The Secretary of State to the Secretary of the Interior (Ickes)

My Dear Mr. Secretary: Reference is made to the Department of the Interior’s letter of August 12, 1939,25 in which the views of the Department of State were requested on Bill No. 958 of the Second National Assembly of the Philippines, First Session. In as much as this measure amends certain sections of the Philippine Tariff Act of 1909,26 as amended, it therefore affects imports and exports, and approval of the President of the United States is necessary before it may become effective, in accordance with Section 2 (a) (9) of the Independence Act of March 24, 1934.

In view of the fact that President Quezon, pursuant to the power vested in him by Article VI, Section 11 (3) of the Constitution of the Philippines, vetoed Section 3 of Bill No. 958, relating to the refund of duties collected on fuel oils imported into the Philippines and subsequently used for certain specified purposes, the President of the [Page 469] United States is not concerned with this section of the proposed legislation.

Paragraph 349 of Section 11 of the Philippine Tariff Act of 1909, providing for the duty-free entry of all articles and materials used in the construction, equipment or repair of vessels within the Philippine Islands, when imported in accordance with regulations, is repealed by Section 1. With respect to this provision, the Department has no information which would be of any assistance to the President.

Section 2 amends Section 14 of the Philippine Tariff Act which imposes a wharfage charge on the exportation or shipment from the Philippines of all articles other than those specifically exempted and other than those exported or shipped for the use of the Government of the United States or of the Commonwealth Government. Under the terms of existing law all “forest products” are exempted and the modification proposed would remove this exemption and insert in lieu thereof “lumber, creosoted, and other pressure treated materials as well as other minor forest products”. Whereas the wharfage charge is fixed generally at one dollar per gross ton of one thousand kilos, the amendment fixes the charge on “logs or flitches twelve inches square or equivalent cross-sectional area, or over” at thirty cents per cubic meter.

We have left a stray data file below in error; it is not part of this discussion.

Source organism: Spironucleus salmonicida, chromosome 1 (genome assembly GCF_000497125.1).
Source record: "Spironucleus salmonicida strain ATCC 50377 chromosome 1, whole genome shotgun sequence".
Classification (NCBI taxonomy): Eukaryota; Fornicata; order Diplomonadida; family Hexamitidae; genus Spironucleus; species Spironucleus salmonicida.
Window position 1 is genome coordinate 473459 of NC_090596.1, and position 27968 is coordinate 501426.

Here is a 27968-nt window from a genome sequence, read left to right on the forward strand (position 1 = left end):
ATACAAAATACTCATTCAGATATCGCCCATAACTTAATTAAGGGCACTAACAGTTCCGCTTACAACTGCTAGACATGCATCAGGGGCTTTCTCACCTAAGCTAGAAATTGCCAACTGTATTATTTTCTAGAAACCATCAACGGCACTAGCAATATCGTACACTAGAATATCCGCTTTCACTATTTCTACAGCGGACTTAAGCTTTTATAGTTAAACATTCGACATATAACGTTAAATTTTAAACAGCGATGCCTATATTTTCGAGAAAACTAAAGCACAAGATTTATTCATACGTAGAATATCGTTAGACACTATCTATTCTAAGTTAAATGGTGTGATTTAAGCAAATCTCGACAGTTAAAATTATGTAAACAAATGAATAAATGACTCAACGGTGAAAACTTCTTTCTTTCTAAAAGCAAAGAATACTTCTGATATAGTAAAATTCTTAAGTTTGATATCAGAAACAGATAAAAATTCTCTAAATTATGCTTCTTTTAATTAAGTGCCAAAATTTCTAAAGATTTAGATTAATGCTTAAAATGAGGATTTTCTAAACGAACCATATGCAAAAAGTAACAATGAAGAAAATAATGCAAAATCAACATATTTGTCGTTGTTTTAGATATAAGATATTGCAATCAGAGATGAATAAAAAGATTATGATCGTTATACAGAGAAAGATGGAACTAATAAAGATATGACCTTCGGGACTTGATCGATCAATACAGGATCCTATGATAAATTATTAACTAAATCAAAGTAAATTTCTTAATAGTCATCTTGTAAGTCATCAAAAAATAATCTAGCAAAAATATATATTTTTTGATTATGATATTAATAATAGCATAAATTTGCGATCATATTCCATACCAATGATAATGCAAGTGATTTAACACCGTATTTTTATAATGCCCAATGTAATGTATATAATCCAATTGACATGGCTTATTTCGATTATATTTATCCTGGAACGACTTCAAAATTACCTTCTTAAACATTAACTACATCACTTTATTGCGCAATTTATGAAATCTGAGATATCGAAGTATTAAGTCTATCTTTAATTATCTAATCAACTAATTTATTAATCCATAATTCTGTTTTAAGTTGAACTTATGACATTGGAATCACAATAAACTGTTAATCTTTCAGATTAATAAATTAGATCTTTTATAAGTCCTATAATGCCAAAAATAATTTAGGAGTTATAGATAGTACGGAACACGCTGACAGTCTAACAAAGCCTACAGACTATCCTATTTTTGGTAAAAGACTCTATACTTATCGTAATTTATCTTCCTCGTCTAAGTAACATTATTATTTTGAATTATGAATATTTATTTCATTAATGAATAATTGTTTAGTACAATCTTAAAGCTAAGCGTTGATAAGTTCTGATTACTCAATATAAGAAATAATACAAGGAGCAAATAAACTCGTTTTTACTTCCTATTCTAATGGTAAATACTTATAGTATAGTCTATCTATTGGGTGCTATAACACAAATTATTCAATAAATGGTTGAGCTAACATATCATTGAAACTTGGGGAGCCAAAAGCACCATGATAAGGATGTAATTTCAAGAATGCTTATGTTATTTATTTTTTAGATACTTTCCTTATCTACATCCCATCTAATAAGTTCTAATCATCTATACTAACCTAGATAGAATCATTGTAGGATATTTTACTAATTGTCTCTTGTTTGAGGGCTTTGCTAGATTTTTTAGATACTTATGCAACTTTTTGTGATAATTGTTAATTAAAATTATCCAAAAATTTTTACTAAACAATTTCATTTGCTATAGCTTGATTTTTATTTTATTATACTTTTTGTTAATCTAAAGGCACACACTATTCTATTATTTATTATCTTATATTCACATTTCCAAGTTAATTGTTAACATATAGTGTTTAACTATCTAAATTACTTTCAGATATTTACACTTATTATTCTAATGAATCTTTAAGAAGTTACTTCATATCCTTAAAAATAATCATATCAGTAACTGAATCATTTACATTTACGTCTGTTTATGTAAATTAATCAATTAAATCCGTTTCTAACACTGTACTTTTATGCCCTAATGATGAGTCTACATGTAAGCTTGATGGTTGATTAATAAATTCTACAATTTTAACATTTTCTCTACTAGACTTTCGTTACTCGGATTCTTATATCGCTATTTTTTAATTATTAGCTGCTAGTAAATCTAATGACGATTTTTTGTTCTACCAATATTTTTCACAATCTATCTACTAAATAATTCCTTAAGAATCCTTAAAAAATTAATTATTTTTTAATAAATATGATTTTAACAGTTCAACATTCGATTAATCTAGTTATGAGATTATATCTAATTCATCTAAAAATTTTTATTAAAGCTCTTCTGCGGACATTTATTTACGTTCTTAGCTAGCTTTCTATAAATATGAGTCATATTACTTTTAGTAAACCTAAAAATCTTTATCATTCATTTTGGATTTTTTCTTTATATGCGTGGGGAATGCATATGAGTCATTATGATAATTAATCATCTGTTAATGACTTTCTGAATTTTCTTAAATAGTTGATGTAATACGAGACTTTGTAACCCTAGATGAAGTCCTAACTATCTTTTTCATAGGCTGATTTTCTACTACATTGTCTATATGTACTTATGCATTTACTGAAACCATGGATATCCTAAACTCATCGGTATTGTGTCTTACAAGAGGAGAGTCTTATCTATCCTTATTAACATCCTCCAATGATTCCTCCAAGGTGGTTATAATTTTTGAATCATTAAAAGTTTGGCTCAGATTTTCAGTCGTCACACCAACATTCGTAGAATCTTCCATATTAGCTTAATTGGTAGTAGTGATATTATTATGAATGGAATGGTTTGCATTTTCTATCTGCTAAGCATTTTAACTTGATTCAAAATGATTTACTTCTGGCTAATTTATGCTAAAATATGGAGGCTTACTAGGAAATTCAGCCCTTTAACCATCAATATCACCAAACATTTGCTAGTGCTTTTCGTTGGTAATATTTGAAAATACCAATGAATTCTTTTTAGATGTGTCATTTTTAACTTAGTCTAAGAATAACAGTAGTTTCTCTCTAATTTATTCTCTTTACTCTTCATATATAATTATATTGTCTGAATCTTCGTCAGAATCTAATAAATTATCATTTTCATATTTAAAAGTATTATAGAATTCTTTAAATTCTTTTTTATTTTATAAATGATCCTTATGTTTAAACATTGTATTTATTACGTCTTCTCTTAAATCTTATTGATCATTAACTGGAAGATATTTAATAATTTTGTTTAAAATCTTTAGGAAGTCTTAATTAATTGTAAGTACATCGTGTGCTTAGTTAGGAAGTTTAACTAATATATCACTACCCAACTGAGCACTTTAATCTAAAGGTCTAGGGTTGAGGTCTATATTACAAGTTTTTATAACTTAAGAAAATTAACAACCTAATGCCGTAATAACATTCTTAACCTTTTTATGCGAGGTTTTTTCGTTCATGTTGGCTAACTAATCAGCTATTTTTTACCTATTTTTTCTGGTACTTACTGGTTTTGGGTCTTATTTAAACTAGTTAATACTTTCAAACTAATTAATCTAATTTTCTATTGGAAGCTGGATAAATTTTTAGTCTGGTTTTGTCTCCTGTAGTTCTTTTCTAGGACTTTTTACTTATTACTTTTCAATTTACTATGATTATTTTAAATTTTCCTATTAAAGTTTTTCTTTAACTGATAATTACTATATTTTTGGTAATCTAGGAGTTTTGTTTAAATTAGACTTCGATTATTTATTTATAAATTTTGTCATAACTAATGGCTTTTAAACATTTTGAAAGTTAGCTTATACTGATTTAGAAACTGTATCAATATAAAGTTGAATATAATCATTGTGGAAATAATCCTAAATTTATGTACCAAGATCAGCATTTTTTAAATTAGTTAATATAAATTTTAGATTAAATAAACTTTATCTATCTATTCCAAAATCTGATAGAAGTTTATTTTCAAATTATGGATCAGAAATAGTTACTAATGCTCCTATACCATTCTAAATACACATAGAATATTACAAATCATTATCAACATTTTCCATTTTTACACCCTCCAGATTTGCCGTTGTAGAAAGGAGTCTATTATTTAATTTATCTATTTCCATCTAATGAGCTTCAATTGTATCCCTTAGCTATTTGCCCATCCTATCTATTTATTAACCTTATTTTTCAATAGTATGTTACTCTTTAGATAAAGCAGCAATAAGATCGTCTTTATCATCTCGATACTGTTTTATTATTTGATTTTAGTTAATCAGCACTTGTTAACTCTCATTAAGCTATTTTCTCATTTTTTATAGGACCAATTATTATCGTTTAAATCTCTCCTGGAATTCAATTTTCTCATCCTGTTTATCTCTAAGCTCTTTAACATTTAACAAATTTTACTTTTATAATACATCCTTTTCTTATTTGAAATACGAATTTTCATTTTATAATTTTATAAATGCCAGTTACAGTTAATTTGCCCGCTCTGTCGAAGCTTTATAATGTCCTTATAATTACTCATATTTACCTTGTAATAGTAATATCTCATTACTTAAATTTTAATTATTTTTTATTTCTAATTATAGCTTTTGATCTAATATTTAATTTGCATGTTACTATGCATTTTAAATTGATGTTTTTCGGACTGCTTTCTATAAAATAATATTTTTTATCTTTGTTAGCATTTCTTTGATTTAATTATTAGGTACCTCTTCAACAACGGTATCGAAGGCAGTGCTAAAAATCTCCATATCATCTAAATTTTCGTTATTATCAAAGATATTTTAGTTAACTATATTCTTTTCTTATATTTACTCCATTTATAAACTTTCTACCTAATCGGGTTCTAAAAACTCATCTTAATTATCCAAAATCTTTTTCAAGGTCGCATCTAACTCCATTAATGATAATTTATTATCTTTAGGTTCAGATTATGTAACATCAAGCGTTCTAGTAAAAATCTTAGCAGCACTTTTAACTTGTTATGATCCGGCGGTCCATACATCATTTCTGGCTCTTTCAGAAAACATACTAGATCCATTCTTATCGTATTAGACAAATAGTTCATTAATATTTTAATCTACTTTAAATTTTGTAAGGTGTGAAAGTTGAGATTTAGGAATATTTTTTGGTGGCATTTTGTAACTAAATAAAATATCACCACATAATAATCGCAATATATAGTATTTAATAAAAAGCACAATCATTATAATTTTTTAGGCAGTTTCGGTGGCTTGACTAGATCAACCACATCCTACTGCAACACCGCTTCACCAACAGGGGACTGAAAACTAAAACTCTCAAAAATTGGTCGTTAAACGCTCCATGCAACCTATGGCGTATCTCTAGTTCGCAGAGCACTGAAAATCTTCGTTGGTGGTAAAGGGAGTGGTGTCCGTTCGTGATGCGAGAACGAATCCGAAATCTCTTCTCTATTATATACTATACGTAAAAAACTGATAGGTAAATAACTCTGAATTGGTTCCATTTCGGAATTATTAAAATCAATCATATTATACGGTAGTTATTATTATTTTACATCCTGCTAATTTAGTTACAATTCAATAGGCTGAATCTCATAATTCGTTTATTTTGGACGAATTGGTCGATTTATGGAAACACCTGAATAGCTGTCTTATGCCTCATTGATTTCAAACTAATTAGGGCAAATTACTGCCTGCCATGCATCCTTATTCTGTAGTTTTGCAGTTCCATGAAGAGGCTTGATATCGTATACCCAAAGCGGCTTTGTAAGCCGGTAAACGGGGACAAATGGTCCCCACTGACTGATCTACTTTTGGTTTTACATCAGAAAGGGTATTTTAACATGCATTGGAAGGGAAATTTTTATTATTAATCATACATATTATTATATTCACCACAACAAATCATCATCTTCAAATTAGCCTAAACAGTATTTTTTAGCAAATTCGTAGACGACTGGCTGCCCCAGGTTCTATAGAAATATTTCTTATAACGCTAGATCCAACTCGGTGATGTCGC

While the ostensible purpose of this section, as indicated in the title of the Bill and as is stated in the memorandum of the Secretary of Finance to the President of the Philippines, dated May 29, 1939, a copy of which was enclosed with the letter under reference, is to increase the revenue, the explanatory note which accompanied this bill, drafted apparently by the Committee on Ways and Means of the Philippine National Assembly, a copy of which was also enclosed in the letter under reference, makes no mention of the revenue feature of this section. On the contrary, this note points out that the exemption of all forest products from the wharfage charge has resulted in Philippine lumber companies exporting logs rather than sawn lumber to the detriment of laborers who would otherwise have been employed in the fabrication of such logs. Hence, it would appear that one of its ultimate objectives is to restrict the exportation of logs from the Philippines.

While this Department has consistently opposed Congressional proposals to restrict exports from the United States to foreign countries for the reason, among others, that such action encourages reciprocal restriction abroad and in this manner acts as a deterrent to the free flow of world trade, in view of the fact that Bill No. 958 is a proposal of the Commonwealth Government in which Congress has vested a large degree of autonomy and of the further fact that the bill, with [Page 470] Section 3 deleted, does not violate any of the international obligations of the United States, the Department does not recommend that the President withhold his approval.

For the information of the President, however, it should be stated that the Japanese Embassy has filed an informal protest with reference to Section 2 of the bill. As the Japanese are the principal purchasers of Philippine logs and flitches, the Japanese Embassy is apprehensive that the wharfage charge will cause an increase in prices and thus result in a decrease in the volume of sales, with “inconvenience” to both Japan and the Philippines. It was requested that these views be brought to the attention of the President and the Embassy expressed the hope that the President would “see his way to withhold approval …27 because of the importance of the economic relations between Japan and the Philippines”.

The Commonwealth authorities have been notified of this protest and the President of the Philippines has replied that “the protest of the Japanese Government will not affect their desire that the bill be approved by the President of the United States”. In as much as the wharfage charge is not discriminatory, the Department feels that the Japanese protest is lacking in justification.28

Sincerely yours,

For the Secretary of State:
Henry F. Grady

Assistant Secretary
  1. Not printed.
  2. Signed August 5, 1909; 36 Stat. 130.
  3. Omission indicated in the original.
  4. See President Roosevelt’s proclamation No. 2377, of December 12, 54 Stat. 2675.